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Plumbum Metallicum - Appendix symptoms - T.F. Allen

Lead, Plumbum, Plumb, Plb.

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HPUS indication of Plumbum Metallicum: Paleness
Common symptoms: Paleness, Loss of smell, Stiffness.

Below are the main rubriks (i.e strongest indications or symptoms) of Plumbum Metallicum in traditional homeopathic usage, not approved by the FDA.

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586, John F. Luck, M.D., Med. Record, vol. xiv, 1878, p. 158, J. F., aet. fifty-one years, after a protracted debauch, took 3 ounces Acetate in water; 587, Dr. M. Bernhardt, Berlin, Klin. Woch., June, 1878 (Lond. Med. Rec., July, 1878, p. 281), a case of lead palsy (cause not given); 588, same, ibid., J. W., aet. twenty-nine years, has been a painter sixteen years.

After sleeping three hours he awoke feeling tolerably well; was about the village during the day, and only suffered from slight colic. I was summoned twenty-four hours after he had taken the poison and found him pale, anxious; pulse 58, feeble; temperature 97° F.; abdomen tense and retracted. He had vomited three pints of fluid matter containing blood and shreds of mucus; ejection black from change of Acetate to lead sulphide; six hours after vomiting, persistent, copious, without straining; prostration extreme; hands and feet numb; calves of legs cramped; pulse 50; no dejection; no urine voided since taking the Lead abdomen hard and nodulated; colic pains constant, particularly severe and burning at pit of stomach; general tremor of body; unable to stand on account of vertigo; urgent thirst; delirious. Four hours after (after Ol. ricini, Ol. tiglii, etc) bowels had moved freely, dejected matter similar to that vomited, plus small quantity of scybala. Four hours later had passed 4 ounces of Highly-colored urine; blue line distinct along edge of gums; greatly prostrated; vigilant; delirious (potomania?),

A. T., aet. forty-nine years, is a ruddy, healthy looking woman, and, excepting the paralysis of her left arm, considers herself well. The smallness and flatness of the left shoulder as compared with the right are very striking; the acromion projects forwards, and between it and the head of the humerus there is a furrow in which the index finger can be laid; the entire left upper arm is thinner than the right, especially on the flexor aspect; the forearm is overextended on the humerus and cannot be flexed by any effort of the patient. If you tell her to bend her left arm, she swings the whole limb upwards over her shoulder, and then the forearm falls of its own weight on the humerus. The arm bent by this means can be actively extended. If we partially bend the forearm upon the upper arm, and then ask patient to continue the movement, by a great exertion she is able to do so, but this is effected by the flexor carpi ulnaris and flexor digitorum profundis, which can be seen and felt to contract. Supination of the left forearm is not possible; if the arm be passively supinated pronation is readily effected. The movements of the left hand and fingers are in every respect free; the hand is a little curved and the skin bluish red, but no oedema or eruption is present; there is no atrophy of the interosseous or thenar muscles; the arm can be raised from the shoulder in spite of the visible atrophy, and the clavicular fibres of the deltoid can be seen to contract; adduction, internal and external rotation, and drawing of the arm are all well performed, although the last is not quite so perfect as on the right side; the right arm is quite normal, except a distinct atrophy of the ulnar side of the extensor aspect of the forearm, which is associated with inability to completely extend the fingers, the basal phalanges of the thumb and index finger being alone perfectly extended, the remainder persisting in a state of half flexion in spite of the strongest voluntary efforts, the middle and ungual phalanges of the same fingers being, however, as perfectly flexed and extended as in health. She feels a certain subjective sense of weight in the left arm. Electrical examination gives the following In the right arm the muscles all react well to direct and indirect stimulation, except the extensor communis digitorum, which does not extend the three fingers above mentioned; the extensor capri radialis reacts more feebly than normal, although its contour is prominent. In the left arm the deltoid reacts only near its origin from the clavicle; the biceps and both supinators are absolutely without reaction; it is questionable whether or not some intact fibres of the long supinator exist in the upper arm where it is covered with fat. All the muscles of the arm, forearm, and hand react to both direct and indirect stimulation. Placing the electrode at the point mentioned by Erb, as that from which it is possible to stimulate both the biceps and long supinator together (at the exit of the fifth and sixth cervical nerves between the scaleni), gives a marked reaction of the muscles in question on the right side, but remains without effect even, with much stronger currents on the left. With the anode of the constant current on the neck, and the cathode on the right deltoid, a feeble contraction occurs with twenty-two cells, while on the left side thirty cells produce only a quick twitching of the clavicular fibres, the bulk of the muscles remaining unexcited; with thirty-three cells the remainder of the left deltoid reacts. The left biceps does not contract, the right contracts with thirteen cells. By stimulating the right radical nerve with twenty cells, there is short quick movement in the index finger and thumb. The muscular fibres of the extensor communis, from the three outer fingers of the right hand, do not react to direct or indirect stimulation. All the muscles of the left arm, innervated by the radial nerve, contract with twenty cells, except the supinators. We have in the case before us paralysis and atrophy of the deltoid, the biceps, and brachialis anticus, as well as of both supinators on the left side, and a part of the fibres of the extensor communis digitorum of the right side,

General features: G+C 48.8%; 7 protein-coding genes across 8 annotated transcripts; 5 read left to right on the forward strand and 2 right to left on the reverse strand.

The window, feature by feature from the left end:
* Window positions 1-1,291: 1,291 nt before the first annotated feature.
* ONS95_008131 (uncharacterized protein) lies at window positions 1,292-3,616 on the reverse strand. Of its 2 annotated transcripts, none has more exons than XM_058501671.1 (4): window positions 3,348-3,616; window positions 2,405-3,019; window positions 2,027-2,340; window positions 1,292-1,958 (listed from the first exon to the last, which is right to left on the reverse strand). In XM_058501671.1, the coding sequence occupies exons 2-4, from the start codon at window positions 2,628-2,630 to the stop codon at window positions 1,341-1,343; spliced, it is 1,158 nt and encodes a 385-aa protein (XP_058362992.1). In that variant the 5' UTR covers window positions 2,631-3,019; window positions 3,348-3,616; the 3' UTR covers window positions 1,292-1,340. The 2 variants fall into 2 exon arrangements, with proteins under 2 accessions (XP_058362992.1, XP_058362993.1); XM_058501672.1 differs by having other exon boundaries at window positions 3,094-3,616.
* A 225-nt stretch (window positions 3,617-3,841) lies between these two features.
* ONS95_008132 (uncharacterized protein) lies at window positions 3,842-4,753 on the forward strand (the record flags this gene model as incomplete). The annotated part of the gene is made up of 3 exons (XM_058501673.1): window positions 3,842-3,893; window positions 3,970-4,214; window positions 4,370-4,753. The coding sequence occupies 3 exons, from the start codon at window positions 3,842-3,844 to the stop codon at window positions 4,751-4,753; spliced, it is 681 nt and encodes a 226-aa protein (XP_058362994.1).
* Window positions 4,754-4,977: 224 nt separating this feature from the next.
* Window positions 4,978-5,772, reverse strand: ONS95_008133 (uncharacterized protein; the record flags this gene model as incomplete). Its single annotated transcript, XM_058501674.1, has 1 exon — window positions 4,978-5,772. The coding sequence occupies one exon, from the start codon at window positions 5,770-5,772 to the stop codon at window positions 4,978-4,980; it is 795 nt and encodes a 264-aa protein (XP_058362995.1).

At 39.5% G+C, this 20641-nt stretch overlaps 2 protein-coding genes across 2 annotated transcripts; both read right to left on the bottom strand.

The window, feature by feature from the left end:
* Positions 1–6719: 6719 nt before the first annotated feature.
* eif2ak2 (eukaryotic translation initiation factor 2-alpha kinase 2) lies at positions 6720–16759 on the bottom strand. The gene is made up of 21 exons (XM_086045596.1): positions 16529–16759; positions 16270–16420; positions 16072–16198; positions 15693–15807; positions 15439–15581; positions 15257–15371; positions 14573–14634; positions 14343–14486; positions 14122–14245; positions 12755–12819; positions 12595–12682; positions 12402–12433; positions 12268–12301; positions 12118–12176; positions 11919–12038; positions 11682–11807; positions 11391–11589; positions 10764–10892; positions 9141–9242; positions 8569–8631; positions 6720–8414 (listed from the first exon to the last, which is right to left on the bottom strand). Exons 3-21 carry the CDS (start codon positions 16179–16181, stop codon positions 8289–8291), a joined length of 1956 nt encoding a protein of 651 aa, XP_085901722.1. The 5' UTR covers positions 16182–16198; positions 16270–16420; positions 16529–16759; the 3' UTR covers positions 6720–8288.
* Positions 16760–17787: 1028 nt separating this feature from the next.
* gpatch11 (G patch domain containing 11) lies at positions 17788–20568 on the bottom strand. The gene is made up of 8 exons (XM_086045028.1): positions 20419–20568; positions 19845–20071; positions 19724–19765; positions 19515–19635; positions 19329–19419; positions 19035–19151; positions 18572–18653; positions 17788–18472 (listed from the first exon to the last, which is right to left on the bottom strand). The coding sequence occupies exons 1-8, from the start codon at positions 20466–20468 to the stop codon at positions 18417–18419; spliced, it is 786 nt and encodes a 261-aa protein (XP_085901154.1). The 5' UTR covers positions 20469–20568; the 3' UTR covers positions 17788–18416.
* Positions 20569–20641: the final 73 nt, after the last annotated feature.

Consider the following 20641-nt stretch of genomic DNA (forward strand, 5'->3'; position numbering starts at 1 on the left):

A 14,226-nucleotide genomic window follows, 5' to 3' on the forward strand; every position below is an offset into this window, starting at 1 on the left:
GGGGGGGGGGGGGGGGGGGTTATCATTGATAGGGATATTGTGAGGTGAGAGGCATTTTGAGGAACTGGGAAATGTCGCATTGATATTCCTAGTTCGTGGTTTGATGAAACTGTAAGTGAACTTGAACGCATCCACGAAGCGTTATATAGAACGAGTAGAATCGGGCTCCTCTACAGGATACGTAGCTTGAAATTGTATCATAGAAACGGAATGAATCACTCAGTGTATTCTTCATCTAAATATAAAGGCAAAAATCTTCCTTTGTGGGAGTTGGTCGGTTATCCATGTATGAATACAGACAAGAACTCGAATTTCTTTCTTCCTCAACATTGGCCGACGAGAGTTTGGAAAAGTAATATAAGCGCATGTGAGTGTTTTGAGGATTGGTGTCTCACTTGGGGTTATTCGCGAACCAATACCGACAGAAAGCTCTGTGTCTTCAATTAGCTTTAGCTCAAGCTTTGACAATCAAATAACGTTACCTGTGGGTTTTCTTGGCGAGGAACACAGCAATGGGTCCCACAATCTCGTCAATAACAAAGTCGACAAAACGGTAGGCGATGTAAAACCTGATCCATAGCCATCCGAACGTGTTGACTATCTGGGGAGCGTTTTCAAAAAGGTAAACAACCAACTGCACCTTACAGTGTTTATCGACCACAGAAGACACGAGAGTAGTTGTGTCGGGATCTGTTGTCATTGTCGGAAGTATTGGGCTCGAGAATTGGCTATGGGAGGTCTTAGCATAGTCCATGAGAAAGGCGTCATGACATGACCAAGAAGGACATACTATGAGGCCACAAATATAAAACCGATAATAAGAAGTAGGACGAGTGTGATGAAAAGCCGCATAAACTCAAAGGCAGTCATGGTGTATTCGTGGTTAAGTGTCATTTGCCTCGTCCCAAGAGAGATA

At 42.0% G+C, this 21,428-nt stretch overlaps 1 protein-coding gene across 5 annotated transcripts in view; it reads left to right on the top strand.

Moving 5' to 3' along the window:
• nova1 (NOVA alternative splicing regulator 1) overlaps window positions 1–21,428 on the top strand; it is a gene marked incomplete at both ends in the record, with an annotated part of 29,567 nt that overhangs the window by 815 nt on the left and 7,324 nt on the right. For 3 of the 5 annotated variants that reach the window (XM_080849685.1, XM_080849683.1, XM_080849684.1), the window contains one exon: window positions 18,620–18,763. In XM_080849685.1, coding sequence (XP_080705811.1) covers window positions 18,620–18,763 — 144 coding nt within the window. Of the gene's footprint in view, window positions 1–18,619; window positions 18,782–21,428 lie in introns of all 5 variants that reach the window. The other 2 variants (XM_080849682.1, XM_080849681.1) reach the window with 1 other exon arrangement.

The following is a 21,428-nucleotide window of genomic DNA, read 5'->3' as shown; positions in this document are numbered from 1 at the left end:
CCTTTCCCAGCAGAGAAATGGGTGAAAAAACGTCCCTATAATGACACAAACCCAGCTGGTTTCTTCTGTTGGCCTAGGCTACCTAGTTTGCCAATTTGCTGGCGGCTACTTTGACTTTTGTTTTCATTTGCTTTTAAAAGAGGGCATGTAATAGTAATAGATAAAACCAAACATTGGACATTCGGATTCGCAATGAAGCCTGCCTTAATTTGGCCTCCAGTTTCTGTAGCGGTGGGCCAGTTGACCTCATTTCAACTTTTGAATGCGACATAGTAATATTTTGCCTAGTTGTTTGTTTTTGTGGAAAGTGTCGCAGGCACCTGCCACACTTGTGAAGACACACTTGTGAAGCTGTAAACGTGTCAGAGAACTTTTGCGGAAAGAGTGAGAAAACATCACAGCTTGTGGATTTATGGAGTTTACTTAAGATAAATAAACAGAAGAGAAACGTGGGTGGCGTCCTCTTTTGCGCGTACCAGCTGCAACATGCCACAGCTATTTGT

After several attacks of colic one night, without any affection of the sensorium, paralysis of both hands and fingers supervened; the shoulders and the upper arms remained freely movable; extension of the forearm on both sides was free; equally flexion of the forearm on the upper arm; the first interosseous space was not only sunken, but there was decided atrophy of the ball of the thumb, and on both sides the interosseous spaces were sunken, and the interosseous muscles were atrophied and incapable of function, so that the lateral movements of the fingers and the extension of the middle and ungual phalanges were not possible; the hypothenar eminences were also diminished in both hands; there was also paralysis of the muscles supplied by the radial nerves on both sides, and of some of those supplied by the median and ulnar nerves. But these undoubtedly interesting phenomena pass into the background when we consider the result of electrical exploration. With the induced current of the muscles supplied by the radial nerve on the left (the less affected) side, only the extensor carpi ulnaris and supinator longus react, but very feebly; all the other muscles remain unaffected, and these by direct and indirect stimulation. On the other hand, the muscles supplied by the ulnar and median nerves on the left side contract very forcibly to both direct and indirect stimulation, but the adduction of the interosseous and thenar muscles was very feeble, or almost nil. The same, only more marked in failure of reaction to the induced current, is the case on the right side; even with the strongest currents the supinator longus, a muscle which usually remains intact in lead-poisoning, scarcely displays its contour, and in the feeblest outline the tendons of the extensor carpi radialis longus et brevis display themselves, but without producing any corresponding movements. It is remarkable that muscles which have their functions quite unimpaired, and are used at will by the patient, and of the action of which he has never complained, should react either not at all, or only in the smallest degree to the strongest induced currents. This is the case for both the deltoids (except the clavicular portion), for the biceps and brachialis internus. With the constant current the deltoid, biceps, supinator longus, and the extensors of the hands and fingers of both sides, with strong currents (thirty to forty elements), give only fibrillar twitchings; in fact we have in the paralyzed, as well as the unparalyzed muscles, the most marked degenerative reaction,